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There is a lot of debate about what exactly a "virtual" law practice is: Is it someone who doesn't have a full-time office and primarily uses email? Or is it something more: online-only, using secure document portals for clients, perhaps using more than just e-mail (video chat, maybe)?
For now, we're going to go with the online-only lawyer. Think: someone who never meets clients in person and who could run his firm just as easily from North Dakota as he could from a motel in Amarillo, Texas. What are the pros and cons of such an unusual, "virtual" arrangement?
One of the most well-known virtual lawyers is Rachel Rodgers, who not only practices law fully online, but also runs a consultancy on how to do what she did: Excel online with minimal overhead. In an interview with Fast Company last year, she described starting a firm three years ago with her leftover law school laptop and $300, most of which went to her malpractice insurance.
Now? She has a thriving practice that has allowed her expand her team and to help clients worldwide. Though she is licensed in New York and New Jersey, she lives in South Dakota. And she has plenty of time for her 1-year-old daughter, who plays in her play pen next to Rodgers while she works.
Her setup is the perfect example of the allure of the online practice: ultra-flexible, a wider (at least geographically speaking) client base, and being your own boss.
It sounds great, right? Then why aren't these practices more popular? (By some measures, they're even declining by a small amount.)
Carolyn Elefant at MyShingle makes a really great point: You're competing with non-lawyer online services, like LegalZoom or RocketLawyer. Some clients are wise enough to see the benefits of a "real" lawyer; the question is: How many are wise enough to see those benefits yet willing to go with someone on a webcam? And if they can save a few hundred dollars by going with a legal website over a virtual lawyer, why would they pick the latter?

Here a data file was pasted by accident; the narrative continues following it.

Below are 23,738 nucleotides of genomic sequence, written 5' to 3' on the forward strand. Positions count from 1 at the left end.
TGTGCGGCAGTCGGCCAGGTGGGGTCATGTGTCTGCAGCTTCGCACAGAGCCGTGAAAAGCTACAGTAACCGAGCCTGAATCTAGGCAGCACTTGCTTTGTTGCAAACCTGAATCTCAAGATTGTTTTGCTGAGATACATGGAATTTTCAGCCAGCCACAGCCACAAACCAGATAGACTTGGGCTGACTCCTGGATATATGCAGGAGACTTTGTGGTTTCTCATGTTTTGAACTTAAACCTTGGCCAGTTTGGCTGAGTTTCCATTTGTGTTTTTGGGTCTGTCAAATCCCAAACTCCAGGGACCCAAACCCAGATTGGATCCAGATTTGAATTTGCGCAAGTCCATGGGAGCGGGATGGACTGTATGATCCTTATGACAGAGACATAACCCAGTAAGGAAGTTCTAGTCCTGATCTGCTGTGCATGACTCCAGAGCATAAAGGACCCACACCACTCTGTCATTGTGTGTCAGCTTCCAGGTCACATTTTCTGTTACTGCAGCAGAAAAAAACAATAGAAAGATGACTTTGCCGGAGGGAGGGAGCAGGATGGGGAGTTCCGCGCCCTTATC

Another big con: limited practice areas. Rodgers' firm succeeded because she targeted young entrepreneurial types, the exact audience that is most likely to not be scared away by technology.
What other practice areas are amenable to online-only? Think paperwork: small business startups, estate planning (except one would imagine that this more "senior" clientele would be less comfortable with a fully online lawyer), or limited-scope/unbundled services like a one-off contract drafting gig. You probably won't be doing criminal defense or any sort of litigation.
To sum it all up: You're going to face a lot of competition from legal paperwork mills, and you'll be limited to paper-heavy practice areas and a tech-savvy client base. But if you value independence and working remotely, it's possible you can make a "virtual" law practice work for you.
Do you run an online-only practice? We want to hear from you. Tweet us @FindLawLP.
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